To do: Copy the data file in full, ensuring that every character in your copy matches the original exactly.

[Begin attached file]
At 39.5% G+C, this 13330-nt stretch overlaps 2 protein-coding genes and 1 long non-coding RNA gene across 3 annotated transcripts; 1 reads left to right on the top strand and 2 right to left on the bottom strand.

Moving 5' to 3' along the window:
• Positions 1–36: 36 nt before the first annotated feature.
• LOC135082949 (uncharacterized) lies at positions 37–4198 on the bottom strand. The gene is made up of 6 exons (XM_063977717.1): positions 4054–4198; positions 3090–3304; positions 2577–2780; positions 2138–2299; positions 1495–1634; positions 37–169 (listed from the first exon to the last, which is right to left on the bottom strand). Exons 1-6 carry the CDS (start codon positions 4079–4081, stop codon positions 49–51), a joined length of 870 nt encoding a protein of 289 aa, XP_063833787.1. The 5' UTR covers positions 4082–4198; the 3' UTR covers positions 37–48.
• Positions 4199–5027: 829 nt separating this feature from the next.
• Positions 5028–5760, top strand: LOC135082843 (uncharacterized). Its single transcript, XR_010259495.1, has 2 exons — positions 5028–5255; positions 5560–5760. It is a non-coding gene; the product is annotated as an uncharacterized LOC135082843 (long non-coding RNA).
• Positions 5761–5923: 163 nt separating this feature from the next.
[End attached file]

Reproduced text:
At 39.5% G+C, this 13330-nt stretch overlaps 2 protein-coding genes and 1 long non-coding RNA gene across 3 annotated transcripts; 1 reads left to right on the top strand and 2 right to left on the bottom strand.

Moving 5' to 3' along the window:
• Positions 1–36: 36 nt before the first annotated feature.
• LOC135082949 (uncharacterized) lies at positions 37–4198 on the bottom strand. The gene is made up of 6 exons (XM_063977717.1): positions 4054–4198; positions 3090–3304; positions 2577–2780; positions 2138–2299; positions 1495–1634; positions 37–169 (listed from the first exon to the last, which is right to left on the bottom strand). Exons 1-6 carry the CDS (start codon positions 4079–4081, stop codon positions 49–51), a joined length of 870 nt encoding a protein of 289 aa, XP_063833787.1. The 5' UTR covers positions 4082–4198; the 3' UTR covers positions 37–48.
• Positions 4199–5027: 829 nt separating this feature from the next.
• Positions 5028–5760, top strand: LOC135082843 (uncharacterized). Its single transcript, XR_010259495.1, has 2 exons — positions 5028–5255; positions 5560–5760. It is a non-coding gene; the product is annotated as an uncharacterized LOC135082843 (long non-coding RNA).
• Positions 5761–5923: 163 nt separating this feature from the next.